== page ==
A box of truffles for the bibliophilic sweet tooth: 52 scrumptious tales of rare books acquired at bargain prices by collectors, dealers and bibliomaniacs. Sample these: in a box under his bed a man finds a 500-year-old book; an e-Bay auction purchase could possibly contain annotations in Shakespeare’s own hand; a first edition of To Kill a Mockingbird still in an unsoiled dust wrapper from a flea market for $5; and a priceless collection of vintage comics discovered in a closet. These are just a few of the exciting true accounts of book hunting in Rare Books Uncovered by Rebecca Rego Barry, the editor of Fine Books and Collections , a premier magazine for collectors.
Barry interviewed several collectors and dealers to shape her absorbing narrative. As editor of Fine Books she is perfectly placed to access bibliophiles of all persuasions with stories about hunting for rare book treasures and snagging them at bargain prices. Rare Books Uncovered fills the gap in titles dealing with contemporary accounts of book collecting, especially collecting done on a small purse, with modest resources at one’s disposal. There are ample accounts — in books, pamphlets, and catalogues — about institutional rare book acquisitions and large rare book collections assembled by wealthy collectors, but there’s precious little about the serendipitous rare book finds made by the common bibliophile trawling for bargains in all kinds of likely — and unlikely — places.
Barry’s book is also a timely and much needed update of the ‘Tamerlane mythology’ embedded in book collecting circles: the deeply held belief by treasure hunters that “Anything Can Be Anywhere”, that is, you can never predict what rarity will be lurking where, and today could be the day you hit the jackpot; that dream of making a sensational rare book find at some ridiculously good price. The first account here involving that legendary book runner, Martin Stone, is probably the most gratifying story any book hunter can ever hope to hear. Here is a book dealer/book scout who has seen it all, every conceivable rarity, who has made a habit of turning up books of the ‘only known copy’ variety, and now he finds himself in a moment that fulfills even his great bibliophilic dream of a phenomenal find, one that even he admits will probably never come again.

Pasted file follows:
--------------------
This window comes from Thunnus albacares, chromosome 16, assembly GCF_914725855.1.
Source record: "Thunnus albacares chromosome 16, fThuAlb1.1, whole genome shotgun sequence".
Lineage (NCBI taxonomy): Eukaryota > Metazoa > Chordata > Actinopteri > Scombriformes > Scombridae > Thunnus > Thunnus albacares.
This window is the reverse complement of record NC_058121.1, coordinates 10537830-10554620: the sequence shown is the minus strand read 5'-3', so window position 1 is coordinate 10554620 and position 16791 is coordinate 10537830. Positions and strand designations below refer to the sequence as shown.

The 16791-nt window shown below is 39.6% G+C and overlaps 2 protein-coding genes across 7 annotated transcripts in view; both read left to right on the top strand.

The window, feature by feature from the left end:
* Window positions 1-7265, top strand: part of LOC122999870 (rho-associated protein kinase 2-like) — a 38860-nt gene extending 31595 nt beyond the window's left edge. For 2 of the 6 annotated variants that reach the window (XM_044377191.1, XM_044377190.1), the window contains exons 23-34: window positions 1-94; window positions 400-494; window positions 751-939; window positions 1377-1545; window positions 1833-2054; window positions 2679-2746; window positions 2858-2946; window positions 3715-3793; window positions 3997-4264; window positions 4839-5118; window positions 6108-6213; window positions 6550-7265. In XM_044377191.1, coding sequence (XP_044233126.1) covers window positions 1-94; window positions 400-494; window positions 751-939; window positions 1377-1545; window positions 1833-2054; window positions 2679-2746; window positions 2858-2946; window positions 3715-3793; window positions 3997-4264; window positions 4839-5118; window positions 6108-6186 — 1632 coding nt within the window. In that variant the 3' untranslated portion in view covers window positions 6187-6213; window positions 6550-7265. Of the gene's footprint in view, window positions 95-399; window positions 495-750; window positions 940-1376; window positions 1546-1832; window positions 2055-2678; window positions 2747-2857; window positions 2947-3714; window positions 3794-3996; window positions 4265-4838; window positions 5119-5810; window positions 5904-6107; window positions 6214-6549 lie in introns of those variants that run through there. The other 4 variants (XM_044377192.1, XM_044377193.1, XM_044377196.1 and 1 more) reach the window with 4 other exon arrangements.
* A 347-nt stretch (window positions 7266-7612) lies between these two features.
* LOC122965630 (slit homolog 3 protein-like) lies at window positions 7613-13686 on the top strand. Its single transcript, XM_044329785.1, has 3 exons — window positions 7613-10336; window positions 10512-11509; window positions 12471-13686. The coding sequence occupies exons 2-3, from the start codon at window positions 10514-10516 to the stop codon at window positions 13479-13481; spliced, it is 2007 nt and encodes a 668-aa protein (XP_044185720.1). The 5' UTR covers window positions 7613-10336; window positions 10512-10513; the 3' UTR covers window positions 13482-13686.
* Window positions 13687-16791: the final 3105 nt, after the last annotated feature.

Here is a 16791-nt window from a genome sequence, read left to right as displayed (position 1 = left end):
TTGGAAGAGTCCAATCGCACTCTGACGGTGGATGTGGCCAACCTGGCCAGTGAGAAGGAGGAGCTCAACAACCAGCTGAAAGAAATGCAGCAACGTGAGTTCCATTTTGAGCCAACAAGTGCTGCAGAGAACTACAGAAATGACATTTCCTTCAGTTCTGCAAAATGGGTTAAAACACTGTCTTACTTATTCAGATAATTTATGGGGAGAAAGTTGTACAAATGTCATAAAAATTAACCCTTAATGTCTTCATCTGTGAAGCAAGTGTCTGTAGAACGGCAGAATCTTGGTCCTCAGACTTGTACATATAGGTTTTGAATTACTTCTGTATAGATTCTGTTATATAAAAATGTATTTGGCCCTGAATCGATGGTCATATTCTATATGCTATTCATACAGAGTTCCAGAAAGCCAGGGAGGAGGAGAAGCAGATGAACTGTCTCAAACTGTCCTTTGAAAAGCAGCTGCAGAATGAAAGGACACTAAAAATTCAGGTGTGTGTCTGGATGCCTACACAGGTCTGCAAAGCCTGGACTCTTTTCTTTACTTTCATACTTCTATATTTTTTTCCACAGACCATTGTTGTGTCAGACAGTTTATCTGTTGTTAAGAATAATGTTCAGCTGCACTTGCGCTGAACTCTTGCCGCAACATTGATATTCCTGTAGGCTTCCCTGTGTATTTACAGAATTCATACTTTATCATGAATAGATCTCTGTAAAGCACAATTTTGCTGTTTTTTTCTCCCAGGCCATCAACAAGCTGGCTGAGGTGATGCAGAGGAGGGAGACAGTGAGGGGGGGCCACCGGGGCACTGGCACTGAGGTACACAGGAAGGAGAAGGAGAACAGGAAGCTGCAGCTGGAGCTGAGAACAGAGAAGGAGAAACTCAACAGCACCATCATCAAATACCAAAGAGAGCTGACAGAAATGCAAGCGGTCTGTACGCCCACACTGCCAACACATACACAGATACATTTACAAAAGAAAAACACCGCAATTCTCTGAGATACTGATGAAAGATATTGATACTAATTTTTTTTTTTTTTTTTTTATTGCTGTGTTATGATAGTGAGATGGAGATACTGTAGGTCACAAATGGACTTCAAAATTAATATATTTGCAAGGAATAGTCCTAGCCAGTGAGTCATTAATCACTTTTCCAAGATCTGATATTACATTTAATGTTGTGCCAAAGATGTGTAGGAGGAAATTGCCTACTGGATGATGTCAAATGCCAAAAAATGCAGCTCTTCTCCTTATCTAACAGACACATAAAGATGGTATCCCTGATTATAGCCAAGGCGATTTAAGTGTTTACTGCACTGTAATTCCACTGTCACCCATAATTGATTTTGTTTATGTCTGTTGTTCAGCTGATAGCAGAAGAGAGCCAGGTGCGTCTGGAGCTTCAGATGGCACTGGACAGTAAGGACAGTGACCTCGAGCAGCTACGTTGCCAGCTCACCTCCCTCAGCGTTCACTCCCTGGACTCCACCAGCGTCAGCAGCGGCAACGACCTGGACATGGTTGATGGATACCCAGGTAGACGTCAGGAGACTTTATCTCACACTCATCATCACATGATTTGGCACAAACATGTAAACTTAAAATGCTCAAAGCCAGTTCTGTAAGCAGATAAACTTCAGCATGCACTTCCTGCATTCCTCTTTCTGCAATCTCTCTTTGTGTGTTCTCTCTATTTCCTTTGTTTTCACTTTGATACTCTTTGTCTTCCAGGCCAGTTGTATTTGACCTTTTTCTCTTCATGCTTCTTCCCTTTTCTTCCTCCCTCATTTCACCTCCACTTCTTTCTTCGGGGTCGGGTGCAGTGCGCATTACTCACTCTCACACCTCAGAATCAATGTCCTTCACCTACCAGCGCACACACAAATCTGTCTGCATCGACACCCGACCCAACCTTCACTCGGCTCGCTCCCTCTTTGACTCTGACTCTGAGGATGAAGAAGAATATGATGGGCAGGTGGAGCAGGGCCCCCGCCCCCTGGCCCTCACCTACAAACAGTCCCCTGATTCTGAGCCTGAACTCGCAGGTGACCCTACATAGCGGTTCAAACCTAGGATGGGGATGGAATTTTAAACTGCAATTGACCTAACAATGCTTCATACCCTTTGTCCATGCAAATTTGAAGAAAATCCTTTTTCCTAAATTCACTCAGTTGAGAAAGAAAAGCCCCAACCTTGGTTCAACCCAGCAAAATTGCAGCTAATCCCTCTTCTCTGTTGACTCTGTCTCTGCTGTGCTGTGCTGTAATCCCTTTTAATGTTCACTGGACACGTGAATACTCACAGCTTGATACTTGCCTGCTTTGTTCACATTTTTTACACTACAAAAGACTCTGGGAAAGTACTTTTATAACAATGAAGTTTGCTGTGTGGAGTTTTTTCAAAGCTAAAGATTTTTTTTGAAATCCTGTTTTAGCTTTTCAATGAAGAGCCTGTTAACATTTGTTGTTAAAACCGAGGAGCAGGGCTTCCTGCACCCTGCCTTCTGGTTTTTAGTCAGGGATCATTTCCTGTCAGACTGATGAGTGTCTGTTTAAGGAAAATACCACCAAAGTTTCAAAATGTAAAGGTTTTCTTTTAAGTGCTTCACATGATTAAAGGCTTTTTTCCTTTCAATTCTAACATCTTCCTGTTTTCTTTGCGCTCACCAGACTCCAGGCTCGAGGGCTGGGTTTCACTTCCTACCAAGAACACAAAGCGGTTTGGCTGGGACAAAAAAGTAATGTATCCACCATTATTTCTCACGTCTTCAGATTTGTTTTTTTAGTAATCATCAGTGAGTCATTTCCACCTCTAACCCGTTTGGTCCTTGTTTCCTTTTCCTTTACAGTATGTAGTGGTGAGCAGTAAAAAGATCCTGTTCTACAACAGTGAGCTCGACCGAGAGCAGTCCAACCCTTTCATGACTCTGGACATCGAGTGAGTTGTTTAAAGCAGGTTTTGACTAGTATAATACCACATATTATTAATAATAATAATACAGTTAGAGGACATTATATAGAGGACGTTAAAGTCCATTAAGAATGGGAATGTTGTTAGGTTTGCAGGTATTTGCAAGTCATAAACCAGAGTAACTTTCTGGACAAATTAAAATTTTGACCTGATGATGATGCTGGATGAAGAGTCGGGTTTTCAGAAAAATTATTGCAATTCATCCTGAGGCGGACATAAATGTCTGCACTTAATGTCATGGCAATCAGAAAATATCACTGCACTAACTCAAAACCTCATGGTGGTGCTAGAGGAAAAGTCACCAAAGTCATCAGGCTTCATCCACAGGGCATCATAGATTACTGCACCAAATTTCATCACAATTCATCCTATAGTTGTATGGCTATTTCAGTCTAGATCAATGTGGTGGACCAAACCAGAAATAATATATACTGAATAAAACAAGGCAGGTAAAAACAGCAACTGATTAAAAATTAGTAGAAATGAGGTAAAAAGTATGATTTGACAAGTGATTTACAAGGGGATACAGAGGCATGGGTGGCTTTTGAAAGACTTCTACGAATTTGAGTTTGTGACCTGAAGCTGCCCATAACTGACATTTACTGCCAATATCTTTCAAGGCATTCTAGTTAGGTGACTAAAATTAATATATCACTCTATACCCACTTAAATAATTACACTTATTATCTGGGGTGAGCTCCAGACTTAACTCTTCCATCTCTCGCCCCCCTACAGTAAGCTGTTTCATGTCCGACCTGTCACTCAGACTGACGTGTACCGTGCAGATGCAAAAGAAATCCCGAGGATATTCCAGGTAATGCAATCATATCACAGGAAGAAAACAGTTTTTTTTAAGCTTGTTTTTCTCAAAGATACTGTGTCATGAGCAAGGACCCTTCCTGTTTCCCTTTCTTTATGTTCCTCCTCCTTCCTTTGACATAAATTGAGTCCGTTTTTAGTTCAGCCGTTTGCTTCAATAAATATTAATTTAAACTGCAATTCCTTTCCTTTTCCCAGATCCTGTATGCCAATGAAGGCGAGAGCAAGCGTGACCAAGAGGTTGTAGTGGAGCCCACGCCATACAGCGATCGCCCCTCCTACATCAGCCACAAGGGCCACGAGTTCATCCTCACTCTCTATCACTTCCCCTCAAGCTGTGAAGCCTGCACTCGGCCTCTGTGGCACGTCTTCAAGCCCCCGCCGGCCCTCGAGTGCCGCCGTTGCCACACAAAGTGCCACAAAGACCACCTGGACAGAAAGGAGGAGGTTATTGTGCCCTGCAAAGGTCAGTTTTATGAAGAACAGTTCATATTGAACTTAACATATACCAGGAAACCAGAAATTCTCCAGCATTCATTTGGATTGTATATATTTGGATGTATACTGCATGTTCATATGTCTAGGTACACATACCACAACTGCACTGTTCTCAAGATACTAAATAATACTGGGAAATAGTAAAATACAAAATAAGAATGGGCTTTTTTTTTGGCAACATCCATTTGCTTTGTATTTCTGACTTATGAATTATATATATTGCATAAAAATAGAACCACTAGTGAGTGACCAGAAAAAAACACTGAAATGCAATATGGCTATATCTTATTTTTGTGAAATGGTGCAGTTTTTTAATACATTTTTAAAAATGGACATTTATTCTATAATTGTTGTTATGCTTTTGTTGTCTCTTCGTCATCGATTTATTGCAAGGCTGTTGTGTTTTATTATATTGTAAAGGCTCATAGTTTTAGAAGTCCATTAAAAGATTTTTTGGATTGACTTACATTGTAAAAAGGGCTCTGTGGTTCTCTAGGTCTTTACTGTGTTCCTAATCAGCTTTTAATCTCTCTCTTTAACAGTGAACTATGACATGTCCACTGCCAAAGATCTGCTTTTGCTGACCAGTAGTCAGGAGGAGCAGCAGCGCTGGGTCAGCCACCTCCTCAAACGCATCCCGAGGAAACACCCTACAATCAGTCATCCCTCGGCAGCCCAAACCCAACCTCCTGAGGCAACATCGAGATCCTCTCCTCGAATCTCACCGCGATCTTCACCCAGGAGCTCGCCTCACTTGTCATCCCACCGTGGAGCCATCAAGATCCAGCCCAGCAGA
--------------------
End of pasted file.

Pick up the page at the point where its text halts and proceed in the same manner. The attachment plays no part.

Stone is shown an entire floor packed with scarce, sought-after out-of-print editions in near mint condition! It is the mint condition of these century old books that shakes up even this veteran book hunter. My personal favourite here is of a private press treasure found by Philip Bishop, bibliographer, dealer and collector of the typographically sensible limited editions of Thomas Bird Mosher. I, as well as several modern collectors, will relate to his moment of discovery: pouncing on a book dealer’s bibliographic mistake. In the early 90s, thumbing through an AB Bookman’s Weekly , Bishop comes across an advertisement for a Mosher press book. He is at once alert, and tingling with excitement.